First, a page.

Bonum Certa Men Certa

Man Behind US Declaration of Independence Opposed Patenting

Thomas Jefferson



Summary: Sharp contrast between Thomas Jefferson and Thomas Edison; China falls into the trap of greed for monopoly

What do great thinkers like Don Knuth, Tim Berners-Lee and Thomas Jefferson have in common? Well, they all realised that intellectual monopolies hinder rather than advance science. TechDirt tells a story about Thomas Jefferson deciding that "The Hemp Brake Was Too Important To Patent":



We've had plenty of discussions about Thomas Jefferson's views on the patent system. He is, clearly, the father of the patent system in the US. While he was incredibly skeptical of the idea of granting any monopolies originally, he did come around to accept patents in very limited circumstances, and when he oversaw the patent system, he was careful to make sure that the downsides of such monopolies were limited. Separately, for many years, I've heard the story of how Ben Franklin purposely decided not to patent his stove invention, stating:
"As we enjoy great advantages from the inventions of others, we should be glad of an opportunity to serve others by any invention of ours; and this we should do freely and generously."


Regarding patents, a lot more has been said about Jefferson, who is known for his stubborn approach against this abuse of ownership. In The Letters of Thomas Jefferson we find:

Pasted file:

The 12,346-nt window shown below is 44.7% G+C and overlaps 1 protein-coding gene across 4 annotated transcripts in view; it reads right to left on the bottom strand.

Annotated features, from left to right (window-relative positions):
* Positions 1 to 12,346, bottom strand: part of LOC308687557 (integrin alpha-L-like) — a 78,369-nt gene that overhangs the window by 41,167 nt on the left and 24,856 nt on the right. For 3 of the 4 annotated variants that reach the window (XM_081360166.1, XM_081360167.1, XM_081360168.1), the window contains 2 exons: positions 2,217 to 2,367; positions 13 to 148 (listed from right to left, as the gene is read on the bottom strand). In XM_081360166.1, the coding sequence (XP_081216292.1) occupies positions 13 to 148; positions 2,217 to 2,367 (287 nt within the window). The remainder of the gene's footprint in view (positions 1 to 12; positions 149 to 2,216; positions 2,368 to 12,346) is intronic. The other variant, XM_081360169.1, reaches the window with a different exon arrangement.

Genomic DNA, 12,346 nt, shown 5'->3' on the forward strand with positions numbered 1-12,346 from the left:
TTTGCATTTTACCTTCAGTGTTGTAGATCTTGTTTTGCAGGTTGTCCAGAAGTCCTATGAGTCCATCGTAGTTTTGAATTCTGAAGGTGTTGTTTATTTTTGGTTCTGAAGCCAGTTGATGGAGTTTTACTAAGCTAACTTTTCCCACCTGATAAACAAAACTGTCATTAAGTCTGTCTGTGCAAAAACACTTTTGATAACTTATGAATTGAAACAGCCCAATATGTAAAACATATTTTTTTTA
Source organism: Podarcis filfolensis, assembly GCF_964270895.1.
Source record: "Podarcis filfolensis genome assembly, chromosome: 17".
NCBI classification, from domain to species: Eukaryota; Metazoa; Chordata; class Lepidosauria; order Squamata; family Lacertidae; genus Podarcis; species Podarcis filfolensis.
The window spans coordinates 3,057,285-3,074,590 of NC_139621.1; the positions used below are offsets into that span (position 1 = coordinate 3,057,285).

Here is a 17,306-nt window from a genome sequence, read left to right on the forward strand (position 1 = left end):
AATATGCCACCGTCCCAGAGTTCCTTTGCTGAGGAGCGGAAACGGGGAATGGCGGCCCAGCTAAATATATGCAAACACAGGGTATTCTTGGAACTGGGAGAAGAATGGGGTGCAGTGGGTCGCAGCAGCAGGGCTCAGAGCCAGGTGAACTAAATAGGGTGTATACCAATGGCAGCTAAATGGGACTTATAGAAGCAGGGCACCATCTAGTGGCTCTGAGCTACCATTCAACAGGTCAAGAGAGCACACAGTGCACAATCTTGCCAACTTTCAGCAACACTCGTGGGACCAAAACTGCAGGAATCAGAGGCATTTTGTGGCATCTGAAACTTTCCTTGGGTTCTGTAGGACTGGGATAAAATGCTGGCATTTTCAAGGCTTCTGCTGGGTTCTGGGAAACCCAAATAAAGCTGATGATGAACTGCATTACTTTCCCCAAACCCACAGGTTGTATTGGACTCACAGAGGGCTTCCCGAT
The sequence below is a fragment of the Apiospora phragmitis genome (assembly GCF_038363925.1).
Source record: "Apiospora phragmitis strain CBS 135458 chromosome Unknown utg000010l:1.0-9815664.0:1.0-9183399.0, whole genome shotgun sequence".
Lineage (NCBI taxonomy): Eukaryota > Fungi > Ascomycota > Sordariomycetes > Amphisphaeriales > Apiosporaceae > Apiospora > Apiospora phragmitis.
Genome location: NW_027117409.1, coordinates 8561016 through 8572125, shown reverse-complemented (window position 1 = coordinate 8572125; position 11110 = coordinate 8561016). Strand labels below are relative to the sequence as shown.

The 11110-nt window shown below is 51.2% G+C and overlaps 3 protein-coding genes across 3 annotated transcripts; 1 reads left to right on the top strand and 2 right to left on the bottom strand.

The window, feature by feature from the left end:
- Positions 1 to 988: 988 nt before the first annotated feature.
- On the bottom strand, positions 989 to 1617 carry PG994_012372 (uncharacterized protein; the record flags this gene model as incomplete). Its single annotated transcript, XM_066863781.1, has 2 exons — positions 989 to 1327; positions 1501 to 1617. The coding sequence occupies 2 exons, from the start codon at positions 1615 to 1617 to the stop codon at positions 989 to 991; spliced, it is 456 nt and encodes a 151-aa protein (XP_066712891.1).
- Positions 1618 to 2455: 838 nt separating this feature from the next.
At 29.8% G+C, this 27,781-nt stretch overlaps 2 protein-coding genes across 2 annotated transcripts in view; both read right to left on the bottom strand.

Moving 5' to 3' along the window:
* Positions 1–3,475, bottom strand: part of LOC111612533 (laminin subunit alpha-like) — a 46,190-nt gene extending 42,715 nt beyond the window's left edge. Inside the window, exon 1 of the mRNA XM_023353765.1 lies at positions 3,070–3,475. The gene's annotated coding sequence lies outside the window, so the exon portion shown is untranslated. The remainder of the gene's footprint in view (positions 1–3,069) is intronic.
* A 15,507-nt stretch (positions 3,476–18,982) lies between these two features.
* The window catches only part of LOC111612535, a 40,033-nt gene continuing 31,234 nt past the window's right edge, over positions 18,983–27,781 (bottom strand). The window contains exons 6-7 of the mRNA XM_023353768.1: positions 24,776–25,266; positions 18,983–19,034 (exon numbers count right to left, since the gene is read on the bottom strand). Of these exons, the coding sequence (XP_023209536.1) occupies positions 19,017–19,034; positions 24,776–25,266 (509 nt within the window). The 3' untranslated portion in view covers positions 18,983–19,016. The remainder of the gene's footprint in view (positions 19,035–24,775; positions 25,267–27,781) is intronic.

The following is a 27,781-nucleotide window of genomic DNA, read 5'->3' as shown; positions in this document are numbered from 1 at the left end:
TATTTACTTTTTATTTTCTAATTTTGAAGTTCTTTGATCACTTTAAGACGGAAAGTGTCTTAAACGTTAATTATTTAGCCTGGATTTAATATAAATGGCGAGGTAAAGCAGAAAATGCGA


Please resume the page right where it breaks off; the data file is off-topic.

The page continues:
THE EARTH BELONGS TO THE LIVING

"I set out on this ground which I suppose to be self evident, "that the earth belongs in usufruct to the living;" that the dead have neither powers nor rights over it. The portion occupied by an individual ceases to be his when himself ceases to be, and reverts to the society. If the society has formed no rules for the appropriation of its lands in severalty, it will be taken by the first occupants. These will generally be the wife and children of the decedent."


Now, compare that to Thomas Edison, who in a time when the patent office was said to have already gotten everything concievable filed, decided to carry on and earn about one thousand patents. He was a real patent maximalist, to whom patenting other people's work was also seen as acceptable, based on this new item from TechDirt:

How Thomas Edison, Patron Saint Of Patent Holders, Copied Others' Works To 'Invent' The Light Bulb



We've written in the past how Thomas Edison -- who is often held up by patent hoarders as the perfect example of why patents are necessary -- didn't actually invent any of the stuff he's famous for "inventing." Instead, he's most famous for taking the work of others and innovating around it just slightly, to find a good market -- but then also patenting the work of others and blocking anyone else from entering the market. I admire his innovative side and his marketing prowess, but find his abuse of patents to be unfortunate. Reader Michael points to a recent story in Wired which highlights how this worked with the incandescent lightbulb.